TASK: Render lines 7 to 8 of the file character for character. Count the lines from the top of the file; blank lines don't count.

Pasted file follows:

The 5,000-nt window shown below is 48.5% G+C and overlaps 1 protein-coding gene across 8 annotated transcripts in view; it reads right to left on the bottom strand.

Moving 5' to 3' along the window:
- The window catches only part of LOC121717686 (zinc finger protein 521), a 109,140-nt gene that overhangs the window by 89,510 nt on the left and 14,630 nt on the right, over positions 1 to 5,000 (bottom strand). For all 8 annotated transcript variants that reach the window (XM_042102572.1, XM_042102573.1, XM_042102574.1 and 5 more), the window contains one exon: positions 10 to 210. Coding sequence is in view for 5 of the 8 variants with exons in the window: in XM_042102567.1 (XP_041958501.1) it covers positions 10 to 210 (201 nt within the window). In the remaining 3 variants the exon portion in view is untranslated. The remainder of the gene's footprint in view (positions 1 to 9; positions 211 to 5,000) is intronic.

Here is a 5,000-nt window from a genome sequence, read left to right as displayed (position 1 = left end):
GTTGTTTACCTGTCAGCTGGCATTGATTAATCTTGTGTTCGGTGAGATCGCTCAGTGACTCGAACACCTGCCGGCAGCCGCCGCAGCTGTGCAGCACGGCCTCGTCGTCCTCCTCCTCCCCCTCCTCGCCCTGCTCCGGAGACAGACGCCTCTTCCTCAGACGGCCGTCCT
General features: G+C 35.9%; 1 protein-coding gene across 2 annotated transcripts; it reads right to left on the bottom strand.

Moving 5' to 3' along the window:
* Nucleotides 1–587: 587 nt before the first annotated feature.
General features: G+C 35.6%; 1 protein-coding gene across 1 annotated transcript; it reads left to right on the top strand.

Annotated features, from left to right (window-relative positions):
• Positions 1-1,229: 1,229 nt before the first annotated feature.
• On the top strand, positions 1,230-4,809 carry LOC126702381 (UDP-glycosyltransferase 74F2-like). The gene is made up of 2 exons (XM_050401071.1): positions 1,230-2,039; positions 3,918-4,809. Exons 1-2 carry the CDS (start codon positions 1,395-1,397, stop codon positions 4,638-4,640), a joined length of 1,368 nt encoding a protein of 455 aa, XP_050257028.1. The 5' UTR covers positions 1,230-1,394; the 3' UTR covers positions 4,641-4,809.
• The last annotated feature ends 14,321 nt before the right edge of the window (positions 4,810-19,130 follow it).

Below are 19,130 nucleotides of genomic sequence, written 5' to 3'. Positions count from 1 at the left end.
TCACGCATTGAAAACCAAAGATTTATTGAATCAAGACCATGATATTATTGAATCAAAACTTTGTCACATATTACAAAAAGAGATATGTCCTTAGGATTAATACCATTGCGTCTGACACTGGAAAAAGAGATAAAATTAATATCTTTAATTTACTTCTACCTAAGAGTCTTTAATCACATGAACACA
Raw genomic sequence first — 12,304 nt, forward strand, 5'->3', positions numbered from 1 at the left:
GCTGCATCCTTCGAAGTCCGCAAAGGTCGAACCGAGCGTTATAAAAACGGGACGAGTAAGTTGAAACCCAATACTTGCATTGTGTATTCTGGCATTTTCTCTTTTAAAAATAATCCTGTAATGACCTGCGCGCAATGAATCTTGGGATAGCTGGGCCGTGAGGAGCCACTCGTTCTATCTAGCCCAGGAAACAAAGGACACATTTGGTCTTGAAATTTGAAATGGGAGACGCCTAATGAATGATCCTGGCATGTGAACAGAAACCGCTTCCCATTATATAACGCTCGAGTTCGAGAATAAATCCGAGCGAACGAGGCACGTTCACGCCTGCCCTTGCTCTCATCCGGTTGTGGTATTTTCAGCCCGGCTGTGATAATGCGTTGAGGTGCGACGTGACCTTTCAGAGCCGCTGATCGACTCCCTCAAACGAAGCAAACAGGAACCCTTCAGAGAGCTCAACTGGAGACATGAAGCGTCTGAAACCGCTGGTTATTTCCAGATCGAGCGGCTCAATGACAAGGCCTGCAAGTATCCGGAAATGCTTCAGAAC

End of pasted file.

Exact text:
Moving 5' to 3' along the window:
* Nucleotides 1–587: 587 nt before the first annotated feature.